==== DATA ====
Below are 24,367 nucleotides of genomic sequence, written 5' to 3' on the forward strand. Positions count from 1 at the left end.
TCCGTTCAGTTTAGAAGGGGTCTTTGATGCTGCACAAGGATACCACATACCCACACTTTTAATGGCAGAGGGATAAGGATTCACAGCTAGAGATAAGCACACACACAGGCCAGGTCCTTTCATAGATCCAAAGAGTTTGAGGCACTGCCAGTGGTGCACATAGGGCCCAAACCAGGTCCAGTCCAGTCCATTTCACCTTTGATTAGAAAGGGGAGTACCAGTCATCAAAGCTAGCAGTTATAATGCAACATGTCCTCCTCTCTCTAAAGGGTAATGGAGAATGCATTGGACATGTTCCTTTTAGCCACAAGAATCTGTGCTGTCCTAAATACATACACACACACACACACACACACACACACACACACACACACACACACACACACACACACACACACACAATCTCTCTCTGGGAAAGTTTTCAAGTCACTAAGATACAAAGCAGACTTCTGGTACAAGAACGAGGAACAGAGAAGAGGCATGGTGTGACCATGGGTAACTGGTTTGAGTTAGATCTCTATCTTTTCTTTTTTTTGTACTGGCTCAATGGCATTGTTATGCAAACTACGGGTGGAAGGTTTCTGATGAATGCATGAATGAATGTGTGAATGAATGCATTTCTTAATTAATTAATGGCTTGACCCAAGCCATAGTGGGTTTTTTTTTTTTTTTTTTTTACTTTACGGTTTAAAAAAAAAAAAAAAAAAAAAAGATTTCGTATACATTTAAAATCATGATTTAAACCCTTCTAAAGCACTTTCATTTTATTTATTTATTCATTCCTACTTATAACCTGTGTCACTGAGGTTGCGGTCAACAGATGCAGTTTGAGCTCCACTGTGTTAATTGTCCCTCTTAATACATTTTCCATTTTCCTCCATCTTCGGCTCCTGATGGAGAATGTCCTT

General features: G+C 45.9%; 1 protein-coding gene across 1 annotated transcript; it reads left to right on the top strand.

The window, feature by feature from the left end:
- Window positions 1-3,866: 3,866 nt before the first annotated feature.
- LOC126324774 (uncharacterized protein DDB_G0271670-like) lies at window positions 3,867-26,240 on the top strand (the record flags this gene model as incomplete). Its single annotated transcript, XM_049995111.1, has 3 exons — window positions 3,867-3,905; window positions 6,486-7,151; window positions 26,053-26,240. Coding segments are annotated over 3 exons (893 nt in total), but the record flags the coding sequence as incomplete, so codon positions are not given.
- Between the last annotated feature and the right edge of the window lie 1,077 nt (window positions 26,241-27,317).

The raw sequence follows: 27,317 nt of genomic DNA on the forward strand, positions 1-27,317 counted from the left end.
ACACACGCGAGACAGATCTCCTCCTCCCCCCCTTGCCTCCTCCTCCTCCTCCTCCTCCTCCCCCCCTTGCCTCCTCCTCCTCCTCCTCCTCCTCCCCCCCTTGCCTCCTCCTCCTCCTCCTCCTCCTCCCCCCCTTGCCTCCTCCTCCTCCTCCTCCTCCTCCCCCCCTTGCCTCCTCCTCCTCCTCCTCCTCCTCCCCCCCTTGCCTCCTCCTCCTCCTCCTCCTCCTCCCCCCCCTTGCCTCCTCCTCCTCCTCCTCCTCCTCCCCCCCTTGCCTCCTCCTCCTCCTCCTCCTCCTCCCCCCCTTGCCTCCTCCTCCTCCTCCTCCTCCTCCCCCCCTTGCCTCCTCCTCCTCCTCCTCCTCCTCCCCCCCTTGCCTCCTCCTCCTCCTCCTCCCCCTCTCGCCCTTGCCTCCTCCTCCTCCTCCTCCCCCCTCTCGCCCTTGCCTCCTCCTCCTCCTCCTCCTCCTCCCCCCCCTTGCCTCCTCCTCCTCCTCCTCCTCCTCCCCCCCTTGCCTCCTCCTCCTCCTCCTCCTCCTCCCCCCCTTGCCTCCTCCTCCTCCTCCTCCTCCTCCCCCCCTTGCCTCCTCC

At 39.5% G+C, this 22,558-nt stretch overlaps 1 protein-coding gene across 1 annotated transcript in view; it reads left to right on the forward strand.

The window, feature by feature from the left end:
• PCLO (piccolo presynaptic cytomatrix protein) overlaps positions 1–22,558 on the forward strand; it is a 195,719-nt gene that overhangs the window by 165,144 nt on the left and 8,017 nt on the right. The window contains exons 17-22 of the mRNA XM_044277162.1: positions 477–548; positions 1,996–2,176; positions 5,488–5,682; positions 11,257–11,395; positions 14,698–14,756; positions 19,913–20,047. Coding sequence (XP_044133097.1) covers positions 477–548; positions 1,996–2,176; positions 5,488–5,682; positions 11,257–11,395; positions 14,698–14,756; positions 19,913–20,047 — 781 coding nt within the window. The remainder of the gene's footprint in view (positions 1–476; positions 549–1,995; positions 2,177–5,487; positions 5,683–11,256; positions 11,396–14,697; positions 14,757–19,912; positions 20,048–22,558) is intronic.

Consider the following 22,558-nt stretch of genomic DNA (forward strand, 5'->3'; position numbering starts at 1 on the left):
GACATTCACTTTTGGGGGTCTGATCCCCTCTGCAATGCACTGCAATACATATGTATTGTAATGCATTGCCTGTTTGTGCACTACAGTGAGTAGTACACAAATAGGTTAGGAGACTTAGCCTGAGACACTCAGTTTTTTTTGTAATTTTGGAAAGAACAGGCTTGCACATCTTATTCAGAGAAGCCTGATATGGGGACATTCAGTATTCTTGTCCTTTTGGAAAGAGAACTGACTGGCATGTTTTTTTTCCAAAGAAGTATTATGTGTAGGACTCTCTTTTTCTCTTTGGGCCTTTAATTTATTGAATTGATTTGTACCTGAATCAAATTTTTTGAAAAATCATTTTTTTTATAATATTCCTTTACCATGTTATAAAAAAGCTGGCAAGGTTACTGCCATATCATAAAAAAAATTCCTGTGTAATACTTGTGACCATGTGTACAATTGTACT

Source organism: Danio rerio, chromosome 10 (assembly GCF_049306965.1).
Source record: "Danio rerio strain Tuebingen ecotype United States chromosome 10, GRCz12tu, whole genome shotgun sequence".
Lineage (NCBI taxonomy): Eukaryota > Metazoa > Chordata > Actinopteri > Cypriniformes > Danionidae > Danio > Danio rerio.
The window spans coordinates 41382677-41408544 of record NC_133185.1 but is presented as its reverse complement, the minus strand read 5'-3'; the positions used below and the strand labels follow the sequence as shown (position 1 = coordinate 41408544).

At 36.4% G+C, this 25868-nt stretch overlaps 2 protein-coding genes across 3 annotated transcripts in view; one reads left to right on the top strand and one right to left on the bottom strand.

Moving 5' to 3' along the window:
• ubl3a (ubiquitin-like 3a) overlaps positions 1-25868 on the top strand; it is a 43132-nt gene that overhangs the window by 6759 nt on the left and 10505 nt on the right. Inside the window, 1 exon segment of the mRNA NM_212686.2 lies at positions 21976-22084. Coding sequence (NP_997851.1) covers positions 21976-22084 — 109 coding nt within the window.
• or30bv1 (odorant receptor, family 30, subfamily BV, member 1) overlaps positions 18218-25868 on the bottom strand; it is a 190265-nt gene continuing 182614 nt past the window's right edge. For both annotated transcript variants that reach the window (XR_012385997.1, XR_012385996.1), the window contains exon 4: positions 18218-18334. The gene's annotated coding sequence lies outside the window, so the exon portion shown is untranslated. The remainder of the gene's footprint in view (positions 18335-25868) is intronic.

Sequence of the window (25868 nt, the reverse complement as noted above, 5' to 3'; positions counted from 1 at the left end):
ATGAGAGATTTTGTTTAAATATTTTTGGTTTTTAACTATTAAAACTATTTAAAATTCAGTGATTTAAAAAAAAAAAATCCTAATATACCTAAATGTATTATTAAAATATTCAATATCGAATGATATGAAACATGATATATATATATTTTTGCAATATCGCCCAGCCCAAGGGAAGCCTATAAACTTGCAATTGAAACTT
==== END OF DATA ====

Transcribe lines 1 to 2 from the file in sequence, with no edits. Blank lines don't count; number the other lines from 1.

Below are 24,367 nucleotides of genomic sequence, written 5' to 3' on the forward strand. Positions count from 1 at the left end.
TCCGTTCAGTTTAGAAGGGGTCTTTGATGCTGCACAAGGATACCACATACCCACACTTTTAATGGCAGAGGGATAAGGATTCACAGCTAGAGATAAGCACACACACAGGCCAGGTCCTTTCATAGATCCAAAGAGTTTGAGGCACTGCCAGTGGTGCACATAGGGCCCAAACCAGGTCCAGTCCAGTCCATTTCACCTTTGATTAGAAAGGGGAGTACCAGTCATCAAAGCTAGCAGTTATAATGCAACATGTCCTCCTCTCTCTAAAGGGTAATGGAGAATGCATTGGACATGTTCCTTTTAGCCACAAGAATCTGTGCTGTCCTAAATACATACACACACACACACACACACACACACACACACACACACACACACACACACACACACACACACACACAATCTCTCTCTGGGAAAGTTTTCAAGTCACTAAGATACAAAGCAGACTTCTGGTACAAGAACGAGGAACAGAGAAGAGGCATGGTGTGACCATGGGTAACTGGTTTGAGTTAGATCTCTATCTTTTCTTTTTTTTGTACTGGCTCAATGGCATTGTTATGCAAACTACGGGTGGAAGGTTTCTGATGAATGCATGAATGAATGTGTGAATGAATGCATTTCTTAATTAATTAATGGCTTGACCCAAGCCATAGTGGGTTTTTTTTTTTTTTTTTTTTACTTTACGGTTTAAAAAAAAAAAAAAAAAAAAAAGATTTCGTATACATTTAAAATCATGATTTAAACCCTTCTAAAGCACTTTCATTTTATTTATTTATTCATTCCTACTTATAACCTGTGTCACTGAGGTTGCGGTCAACAGATGCAGTTTGAGCTCCACTGTGTTAATTGTCCCTCTTAATACATTTTCCATTTTCCTCCATCTTCGGCTCCTGATGGAGAATGTCCTT